This Boeing 747-400, photographed at Sydney airport last Friday, belongs to Thai Airways International. If you happen to have decent eyesight, you can confirm this by the fact that it has “Thai” painted on the side. Ownership is not about paint, however.
If you paint “Thai” on my side, I do not then become the property of Thai Airways, not even if you’re employed by Thai Airways to do so. Paint is just paint, whereas ownership of property is an abstract concept. A concept which can be supported or asserted by paint or other physical signs, but still an abstract concept which can only be agreed upon by sentient beings.
But what about another concept: nationality?
Nationality is not about paint either. Paint “Thai” on my side if you like. If you use the right brush I might even enjoy it. But I won’t become even remotely Thai. However is nationality something which is just agreed upon? Or is there something essential — in the core meaning of the word, having to do with essence — which makes someone immutably Thai or Australian or Czech or Chinese?
And how does nationality relate to similar concepts, such as ethnicity or race or culture?
I usually don’t think about these categories. The variation within them outweighs the supposed differences. People of every nationality range from amiable to arsehole. However that aircraft — that specific aircraft — has brought it all into focus.
On Friday, ’Pong sat in that aircraft. It took off, climbed through that layer of brown shit on the horizon, and flew to Bangkok. It’s his first visit to his hometown in six years. That renewed perspective has already revealed previously-unnoticed bird sounds and a 3-litre iced beer dispenser.
’Pong is essentially Thai. He’ll tell you that he was always an outsider there, always a little bit different. Nevertheless, there are papers where next to the word “nationality” it says “Thai”. Paint, y’see.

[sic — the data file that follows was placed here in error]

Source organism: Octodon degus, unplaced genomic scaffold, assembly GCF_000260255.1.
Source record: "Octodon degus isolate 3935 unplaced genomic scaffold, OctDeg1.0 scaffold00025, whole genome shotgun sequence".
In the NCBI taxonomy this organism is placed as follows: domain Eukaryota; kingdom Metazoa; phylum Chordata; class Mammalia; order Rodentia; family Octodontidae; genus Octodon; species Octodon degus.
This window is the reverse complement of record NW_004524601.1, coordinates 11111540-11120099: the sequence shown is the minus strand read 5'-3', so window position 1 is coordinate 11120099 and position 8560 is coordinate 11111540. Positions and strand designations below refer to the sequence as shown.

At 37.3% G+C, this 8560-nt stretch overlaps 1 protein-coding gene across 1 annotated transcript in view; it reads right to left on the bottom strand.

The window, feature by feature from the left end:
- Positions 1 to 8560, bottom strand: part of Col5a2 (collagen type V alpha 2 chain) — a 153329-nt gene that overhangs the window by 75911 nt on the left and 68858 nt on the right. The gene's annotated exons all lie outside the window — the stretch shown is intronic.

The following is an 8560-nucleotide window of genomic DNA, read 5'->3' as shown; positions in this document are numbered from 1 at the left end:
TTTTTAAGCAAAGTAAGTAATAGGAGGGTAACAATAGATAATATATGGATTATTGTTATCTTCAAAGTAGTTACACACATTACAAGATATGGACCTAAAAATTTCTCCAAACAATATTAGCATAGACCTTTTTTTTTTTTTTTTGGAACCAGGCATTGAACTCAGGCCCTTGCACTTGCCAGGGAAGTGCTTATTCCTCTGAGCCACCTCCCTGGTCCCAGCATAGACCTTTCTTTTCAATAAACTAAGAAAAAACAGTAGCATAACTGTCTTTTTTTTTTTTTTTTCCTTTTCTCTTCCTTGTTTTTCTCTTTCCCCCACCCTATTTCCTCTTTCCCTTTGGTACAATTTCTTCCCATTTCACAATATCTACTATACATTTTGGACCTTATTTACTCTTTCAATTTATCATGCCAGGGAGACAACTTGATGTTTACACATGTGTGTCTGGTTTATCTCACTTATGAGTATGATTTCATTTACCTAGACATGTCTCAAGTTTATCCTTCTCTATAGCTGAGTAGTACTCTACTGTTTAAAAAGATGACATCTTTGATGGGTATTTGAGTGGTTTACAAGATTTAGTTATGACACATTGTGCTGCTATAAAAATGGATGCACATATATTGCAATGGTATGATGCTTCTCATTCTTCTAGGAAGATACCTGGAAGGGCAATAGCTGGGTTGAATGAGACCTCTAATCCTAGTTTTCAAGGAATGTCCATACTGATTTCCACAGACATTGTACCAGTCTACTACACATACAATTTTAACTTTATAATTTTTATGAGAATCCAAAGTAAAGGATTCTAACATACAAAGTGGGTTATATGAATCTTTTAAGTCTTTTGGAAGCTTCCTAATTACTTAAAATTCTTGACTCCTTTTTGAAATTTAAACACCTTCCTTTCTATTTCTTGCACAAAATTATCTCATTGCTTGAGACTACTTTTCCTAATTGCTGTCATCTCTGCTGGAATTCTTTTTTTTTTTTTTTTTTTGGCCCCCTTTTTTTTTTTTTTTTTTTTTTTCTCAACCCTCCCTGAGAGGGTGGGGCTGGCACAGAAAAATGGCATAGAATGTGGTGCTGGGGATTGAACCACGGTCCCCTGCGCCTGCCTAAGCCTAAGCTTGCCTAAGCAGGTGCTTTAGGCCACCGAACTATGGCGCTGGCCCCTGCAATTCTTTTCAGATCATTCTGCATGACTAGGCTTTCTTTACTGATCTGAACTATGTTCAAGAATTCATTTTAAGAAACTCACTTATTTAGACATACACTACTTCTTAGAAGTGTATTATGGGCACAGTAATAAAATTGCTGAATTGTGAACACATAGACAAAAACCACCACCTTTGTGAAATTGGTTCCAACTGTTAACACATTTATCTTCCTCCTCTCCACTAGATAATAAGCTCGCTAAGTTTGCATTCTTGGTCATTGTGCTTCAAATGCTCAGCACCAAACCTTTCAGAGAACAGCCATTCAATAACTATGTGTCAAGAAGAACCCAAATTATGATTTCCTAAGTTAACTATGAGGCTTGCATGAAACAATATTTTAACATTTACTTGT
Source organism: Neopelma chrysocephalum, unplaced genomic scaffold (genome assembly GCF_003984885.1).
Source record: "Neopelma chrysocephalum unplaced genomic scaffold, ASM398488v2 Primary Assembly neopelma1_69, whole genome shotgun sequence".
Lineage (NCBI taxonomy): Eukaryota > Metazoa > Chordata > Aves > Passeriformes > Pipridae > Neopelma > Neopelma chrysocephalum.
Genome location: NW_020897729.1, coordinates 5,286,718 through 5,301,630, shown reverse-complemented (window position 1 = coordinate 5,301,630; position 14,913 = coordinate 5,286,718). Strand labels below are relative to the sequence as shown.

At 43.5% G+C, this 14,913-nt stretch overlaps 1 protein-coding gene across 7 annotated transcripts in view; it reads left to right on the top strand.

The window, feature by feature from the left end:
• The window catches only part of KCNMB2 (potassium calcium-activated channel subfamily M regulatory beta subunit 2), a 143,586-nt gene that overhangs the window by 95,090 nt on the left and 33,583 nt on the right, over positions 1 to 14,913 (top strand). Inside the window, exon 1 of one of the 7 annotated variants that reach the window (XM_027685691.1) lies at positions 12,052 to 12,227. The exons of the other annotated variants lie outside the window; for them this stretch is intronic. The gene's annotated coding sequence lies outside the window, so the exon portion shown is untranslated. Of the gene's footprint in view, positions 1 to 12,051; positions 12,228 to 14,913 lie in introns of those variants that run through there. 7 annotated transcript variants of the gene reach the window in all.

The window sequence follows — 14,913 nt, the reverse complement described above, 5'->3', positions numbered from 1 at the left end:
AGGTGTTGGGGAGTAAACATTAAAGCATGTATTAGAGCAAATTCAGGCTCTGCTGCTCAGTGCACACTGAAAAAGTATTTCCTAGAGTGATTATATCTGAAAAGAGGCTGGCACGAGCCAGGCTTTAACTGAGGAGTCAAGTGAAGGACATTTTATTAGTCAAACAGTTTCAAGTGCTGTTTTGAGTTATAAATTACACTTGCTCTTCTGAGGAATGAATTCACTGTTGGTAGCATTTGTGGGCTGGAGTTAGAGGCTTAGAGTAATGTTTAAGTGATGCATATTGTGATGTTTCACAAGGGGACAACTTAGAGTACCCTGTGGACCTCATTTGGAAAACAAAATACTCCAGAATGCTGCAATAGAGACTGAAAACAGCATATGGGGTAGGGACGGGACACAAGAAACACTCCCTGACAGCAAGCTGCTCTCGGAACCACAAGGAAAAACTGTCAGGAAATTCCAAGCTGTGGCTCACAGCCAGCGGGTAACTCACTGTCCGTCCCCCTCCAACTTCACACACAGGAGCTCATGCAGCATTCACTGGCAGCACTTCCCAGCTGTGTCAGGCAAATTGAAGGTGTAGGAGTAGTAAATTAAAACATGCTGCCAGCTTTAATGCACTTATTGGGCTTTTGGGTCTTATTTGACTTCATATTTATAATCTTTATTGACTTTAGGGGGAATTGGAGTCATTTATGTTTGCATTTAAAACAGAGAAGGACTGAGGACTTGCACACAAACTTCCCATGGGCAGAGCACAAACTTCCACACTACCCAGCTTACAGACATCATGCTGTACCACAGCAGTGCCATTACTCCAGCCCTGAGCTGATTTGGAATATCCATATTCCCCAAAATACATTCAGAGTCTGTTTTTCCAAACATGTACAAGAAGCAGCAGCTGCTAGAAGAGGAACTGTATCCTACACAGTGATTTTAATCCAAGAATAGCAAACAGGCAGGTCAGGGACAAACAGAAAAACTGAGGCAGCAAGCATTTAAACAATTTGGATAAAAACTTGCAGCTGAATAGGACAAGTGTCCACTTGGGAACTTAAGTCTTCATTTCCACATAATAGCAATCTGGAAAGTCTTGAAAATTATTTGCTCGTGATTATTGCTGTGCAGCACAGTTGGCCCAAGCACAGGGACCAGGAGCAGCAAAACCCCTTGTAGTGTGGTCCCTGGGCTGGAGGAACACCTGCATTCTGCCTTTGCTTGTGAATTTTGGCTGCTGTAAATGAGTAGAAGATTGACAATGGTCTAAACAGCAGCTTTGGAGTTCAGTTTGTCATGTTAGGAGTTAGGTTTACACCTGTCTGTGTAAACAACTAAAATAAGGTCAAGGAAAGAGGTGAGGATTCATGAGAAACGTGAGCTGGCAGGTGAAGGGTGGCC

On the other hand, we have a letter from a politician called Kevin Andrews which says ’Pong is Australian — or at least he will be once he recites a magic spell and shakes the hand of the mayor. And, due to the magic of dual citizenship, he will be both Thai and Australian at the same time.
But as I say, it isn’t the paint (or ink) which makes him Thai or Australian. ’Pong is certainly Thai because he can breathe pure chilli vapour with no ill effects. But he’s equally Australian because he understands the difference between Tooheys and Reschs and Coopers.
I’ve pondered Australian values before, but I mention all this today because in just under three weeks I’ll be sitting in that same aircraft (or one very like it) and also travelling to Thailand. As it happens, it’ll be my first trip outside Australia — and I reckon that’ll change my views about what it means to be Australian, and indeed what it means to be me.
People are usually surprised to discover that I haven’t travelled overseas before. I take that as a compliment, because I think it means they find me more worldly than the usual stay-at-home. I hope I won’t be like John Howard who, according to his historian brother Bob, was remarkably unchanged by his overseas travels.
Having read what you’ve read about me, how do you think I’ll change?